Mr. DeMichele has also been actively engaged in organizing Red Ribbon Breakfasts in Elmhurst to promote the need for drug free community, a director within the Elmhurst Chamber of Commerce, and a director of the nonprofit Life Education Center that focuses on substance abuse prevention training for K-8 students. One of Mr. DeMichele’s passions is financial accountability of the entities he monitors. Mr. DeMichele has extensively used the Freedom of Information Act to determine how public dollars are spent and has questioned public expenditures when he has identified issues of concern.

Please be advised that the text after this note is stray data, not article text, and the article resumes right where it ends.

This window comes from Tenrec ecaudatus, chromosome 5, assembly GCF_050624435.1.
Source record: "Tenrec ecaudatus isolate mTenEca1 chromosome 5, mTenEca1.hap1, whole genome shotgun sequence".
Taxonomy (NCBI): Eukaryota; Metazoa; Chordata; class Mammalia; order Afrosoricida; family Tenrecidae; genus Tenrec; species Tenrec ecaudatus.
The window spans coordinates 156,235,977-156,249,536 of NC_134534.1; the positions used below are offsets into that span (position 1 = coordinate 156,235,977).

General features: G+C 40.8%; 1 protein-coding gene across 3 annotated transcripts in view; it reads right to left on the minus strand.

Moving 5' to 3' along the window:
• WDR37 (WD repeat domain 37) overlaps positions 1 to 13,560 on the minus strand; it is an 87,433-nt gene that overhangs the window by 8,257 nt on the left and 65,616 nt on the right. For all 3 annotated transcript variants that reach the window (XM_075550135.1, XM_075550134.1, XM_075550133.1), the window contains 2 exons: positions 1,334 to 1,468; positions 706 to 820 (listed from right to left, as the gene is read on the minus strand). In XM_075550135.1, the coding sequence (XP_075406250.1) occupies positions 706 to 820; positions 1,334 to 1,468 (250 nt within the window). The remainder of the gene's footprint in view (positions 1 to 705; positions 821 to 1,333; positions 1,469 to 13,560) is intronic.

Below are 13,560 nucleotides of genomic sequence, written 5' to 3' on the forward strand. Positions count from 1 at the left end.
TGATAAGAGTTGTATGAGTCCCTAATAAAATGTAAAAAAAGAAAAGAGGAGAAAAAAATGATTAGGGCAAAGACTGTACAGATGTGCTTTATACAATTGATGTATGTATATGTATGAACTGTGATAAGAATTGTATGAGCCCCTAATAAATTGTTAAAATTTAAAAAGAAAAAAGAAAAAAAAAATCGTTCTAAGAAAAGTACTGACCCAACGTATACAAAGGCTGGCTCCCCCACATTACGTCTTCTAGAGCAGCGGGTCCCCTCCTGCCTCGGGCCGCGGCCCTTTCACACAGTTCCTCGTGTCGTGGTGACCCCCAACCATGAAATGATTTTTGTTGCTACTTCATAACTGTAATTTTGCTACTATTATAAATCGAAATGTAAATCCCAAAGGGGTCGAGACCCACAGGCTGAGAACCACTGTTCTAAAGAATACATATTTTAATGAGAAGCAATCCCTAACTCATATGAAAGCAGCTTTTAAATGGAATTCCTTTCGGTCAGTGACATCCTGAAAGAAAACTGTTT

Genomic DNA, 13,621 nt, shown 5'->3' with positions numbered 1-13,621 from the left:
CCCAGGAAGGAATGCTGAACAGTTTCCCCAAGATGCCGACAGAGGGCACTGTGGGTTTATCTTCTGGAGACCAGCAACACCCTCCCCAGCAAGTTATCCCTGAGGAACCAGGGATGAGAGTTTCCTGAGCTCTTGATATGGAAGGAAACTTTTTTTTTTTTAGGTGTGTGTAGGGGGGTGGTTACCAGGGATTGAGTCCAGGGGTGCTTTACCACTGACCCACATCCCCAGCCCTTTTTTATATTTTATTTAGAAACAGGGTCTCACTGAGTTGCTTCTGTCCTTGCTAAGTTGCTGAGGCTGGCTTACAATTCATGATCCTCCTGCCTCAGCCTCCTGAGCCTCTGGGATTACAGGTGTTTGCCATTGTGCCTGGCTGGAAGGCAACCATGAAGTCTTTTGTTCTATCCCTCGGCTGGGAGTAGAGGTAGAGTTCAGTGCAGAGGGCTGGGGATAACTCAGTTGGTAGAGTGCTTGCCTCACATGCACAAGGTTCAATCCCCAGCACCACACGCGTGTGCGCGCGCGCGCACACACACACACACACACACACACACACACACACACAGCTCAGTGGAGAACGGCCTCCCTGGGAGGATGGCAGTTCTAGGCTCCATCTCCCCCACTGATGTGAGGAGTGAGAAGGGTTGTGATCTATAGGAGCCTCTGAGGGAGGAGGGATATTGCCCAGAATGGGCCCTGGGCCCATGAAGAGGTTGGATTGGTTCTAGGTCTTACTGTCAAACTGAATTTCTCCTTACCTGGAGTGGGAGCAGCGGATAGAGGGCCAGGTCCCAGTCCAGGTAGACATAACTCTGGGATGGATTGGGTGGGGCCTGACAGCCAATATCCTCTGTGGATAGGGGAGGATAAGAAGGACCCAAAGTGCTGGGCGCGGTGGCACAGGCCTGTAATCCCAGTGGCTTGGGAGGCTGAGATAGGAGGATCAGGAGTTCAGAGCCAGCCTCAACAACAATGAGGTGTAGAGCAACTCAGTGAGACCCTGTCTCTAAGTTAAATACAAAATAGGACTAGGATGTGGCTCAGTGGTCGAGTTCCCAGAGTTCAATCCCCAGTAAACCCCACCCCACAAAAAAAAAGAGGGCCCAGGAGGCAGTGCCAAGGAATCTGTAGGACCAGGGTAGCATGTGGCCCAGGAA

Mr. DeMichele also rallies other citizens to various causes through using community organizing tools and reaches out to individuals to invite them to be more civically engaged. Over these years, CAC has been a constant source of support for Mr. DeMichele’s civic activities.
Gaby Hernández Chico, Glendale Heights